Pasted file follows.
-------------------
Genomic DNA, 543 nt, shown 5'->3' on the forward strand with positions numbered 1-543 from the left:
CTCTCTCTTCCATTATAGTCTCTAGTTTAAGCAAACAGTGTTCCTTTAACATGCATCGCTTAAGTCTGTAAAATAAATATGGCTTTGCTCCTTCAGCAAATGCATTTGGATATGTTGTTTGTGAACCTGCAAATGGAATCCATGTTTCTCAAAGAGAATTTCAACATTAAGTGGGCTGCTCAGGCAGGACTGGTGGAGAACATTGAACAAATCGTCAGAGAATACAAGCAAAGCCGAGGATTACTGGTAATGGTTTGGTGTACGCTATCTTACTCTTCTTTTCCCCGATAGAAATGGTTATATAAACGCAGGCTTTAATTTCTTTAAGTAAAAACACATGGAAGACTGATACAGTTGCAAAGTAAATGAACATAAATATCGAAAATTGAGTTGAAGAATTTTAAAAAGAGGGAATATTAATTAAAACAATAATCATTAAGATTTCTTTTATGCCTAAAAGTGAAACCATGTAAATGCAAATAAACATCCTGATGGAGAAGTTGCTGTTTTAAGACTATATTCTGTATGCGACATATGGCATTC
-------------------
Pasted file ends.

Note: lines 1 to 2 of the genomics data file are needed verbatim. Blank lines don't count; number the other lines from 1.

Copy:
Genomic DNA, 543 nt, shown 5'->3' on the forward strand with positions numbered 1-543 from the left:
CTCTCTCTTCCATTATAGTCTCTAGTTTAAGCAAACAGTGTTCCTTTAACATGCATCGCTTAAGTCTGTAAAATAAATATGGCTTTGCTCCTTCAGCAAATGCATTTGGATATGTTGTTTGTGAACCTGCAAATGGAATCCATGTTTCTCAAAGAGAATTTCAACATTAAGTGGGCTGCTCAGGCAGGACTGGTGGAGAACATTGAACAAATCGTCAGAGAATACAAGCAAAGCCGAGGATTACTGGTAATGGTTTGGTGTACGCTATCTTACTCTTCTTTTCCCCGATAGAAATGGTTATATAAACGCAGGCTTTAATTTCTTTAAGTAAAAACACATGGAAGACTGATACAGTTGCAAAGTAAATGAACATAAATATCGAAAATTGAGTTGAAGAATTTTAAAAAGAGGGAATATTAATTAAAACAATAATCATTAAGATTTCTTTTATGCCTAAAAGTGAAACCATGTAAATGCAAATAAACATCCTGATGGAGAAGTTGCTGTTTTAAGACTATATTCTGTATGCGACATATGGCATTC